Muscle CT findings

We compared the two siblings described in this report (Table 1, Case C.D) with three of the control HAM/TSP patients (Table 1, Cases A.B.E). One (Case B) was a HAM/TSP patient with nearly the same duration of disease as the other two siblings, while the other two were the patients with shorter (Case A) and longer (Case E) durations of disease than the two siblings. The CT findings at several truncal levels revealed that the three control HAM/TSP patients (Figure 1, Cases A.B.E) gradually developed muscle wasting of the paraspinal muscles, iliopsoas and gluteus muscles in proportion to the duration of disease. In contrast, the two siblings (Case C.D) showed severe atrophy limited to the paraspinal muscles with well-preserved iliopsoas and gluteus maximus muscles. The elder brother (Case D) also showed severe atrophy of the gluteus medius and minimus, which helps to explain his difficulty in maintaining a standing posture.
Table 1

Duration and status of the patients with HAM/TSP as shown in Figure 1

Case

Age

Sex

Duration of disease

Onset subject

Status

EDSS score

A

67

M

10 years

Gait disturbance

Walking with stick

6.5

B

75

F

21 years

Gait disturbance

Bedridden

9.0

C

63

F

23 years (Case 1)

High back pain

Walking with stick

6.0

D

73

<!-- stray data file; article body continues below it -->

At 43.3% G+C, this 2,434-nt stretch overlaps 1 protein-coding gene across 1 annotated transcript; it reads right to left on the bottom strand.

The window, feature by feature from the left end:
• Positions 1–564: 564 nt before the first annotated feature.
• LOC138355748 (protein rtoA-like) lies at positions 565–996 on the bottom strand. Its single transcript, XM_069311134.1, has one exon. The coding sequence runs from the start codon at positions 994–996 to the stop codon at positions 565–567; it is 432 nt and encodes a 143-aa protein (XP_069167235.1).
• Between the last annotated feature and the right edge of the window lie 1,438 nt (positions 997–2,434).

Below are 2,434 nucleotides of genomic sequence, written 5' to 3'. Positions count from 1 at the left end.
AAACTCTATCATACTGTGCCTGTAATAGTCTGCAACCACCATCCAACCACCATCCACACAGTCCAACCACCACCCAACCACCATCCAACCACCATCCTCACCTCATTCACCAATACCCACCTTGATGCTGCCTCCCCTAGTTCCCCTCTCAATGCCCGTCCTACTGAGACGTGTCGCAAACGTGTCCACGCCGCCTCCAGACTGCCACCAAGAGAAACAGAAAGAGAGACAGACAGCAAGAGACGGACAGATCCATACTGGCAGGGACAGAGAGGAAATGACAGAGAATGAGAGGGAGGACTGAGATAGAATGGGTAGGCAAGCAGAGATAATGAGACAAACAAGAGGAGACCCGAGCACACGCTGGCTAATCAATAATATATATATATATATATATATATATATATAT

M

23 years (Case 2)

Low back pain

Bedridden

8.5

E

53

F

30 years

Gait disturbance

Wheelchair

7.0

Blood work, genetic mutation analysis and treatment course of patient 1

Since myopathy in HAM/TSP patients is rarely described, we performed extensive laboratory analysis and whole genome molecular sequencing to rule out other causes of her disease. At the time of hospital admission (62-year-old), Patient 1 had a body mass index that was within the normal range (height = 159 cm; weight = 50 kg) and regular bowel movements. Except for a slightly elevated serum CK level of 187 IU/L (normal, 45–163 IU/L), CBC, urinalysis, total protein, electrolytes, bilirubin, cholesterol, alkaline phosphatase, lactate dehydrogenase, CRP, ESR, and thyroid hormone levels were unremarkable. Consistent with prior complaints of eye dryness and bilaterally positive Schirmer’s test, eye examination revealed superficial keratitis and corneal opacity. Other autoimmune connective tissue disorders such as rheumatoid arthritis and systemic lupus erythematosus as possible causes of her condition were excluded based on the test results of the autoantibody panel. Moreover, since the patient’s older brother (Patient 2) has spastic paraplegia and was also diagnosed with HAM/TSP, we questioned whether genetic mutation could be a contributing factor of their condition. DNA from Patient 1 was used in whole-exome analysis but no causative mutations were identified among the known disease-causing genes of inherited spastic paraplegia.

This patient was treated with oral prednisolone (50 mg/day) for three days. Upon treatment, she showed improvement in weakness and limitation of neck flexion, and weakness in deltoid and quadriceps femoris muscles. Although the abnormality in the curvature of her spine was somewhat reduced suggested by decreased protrusion of her belly following steroid treatment, her condition of lordosis was not completely reversed. She was then put on a tapered therapy with a10 mg/week decrease of prednisolone dosage and maintained a long-term therapy of 5 mg/day. During her follow-up examination, she was able to walk without a guardrail and her serum CK level was well within normal range at 32 IU/L.

Muscle pathology and HTLV-1 detection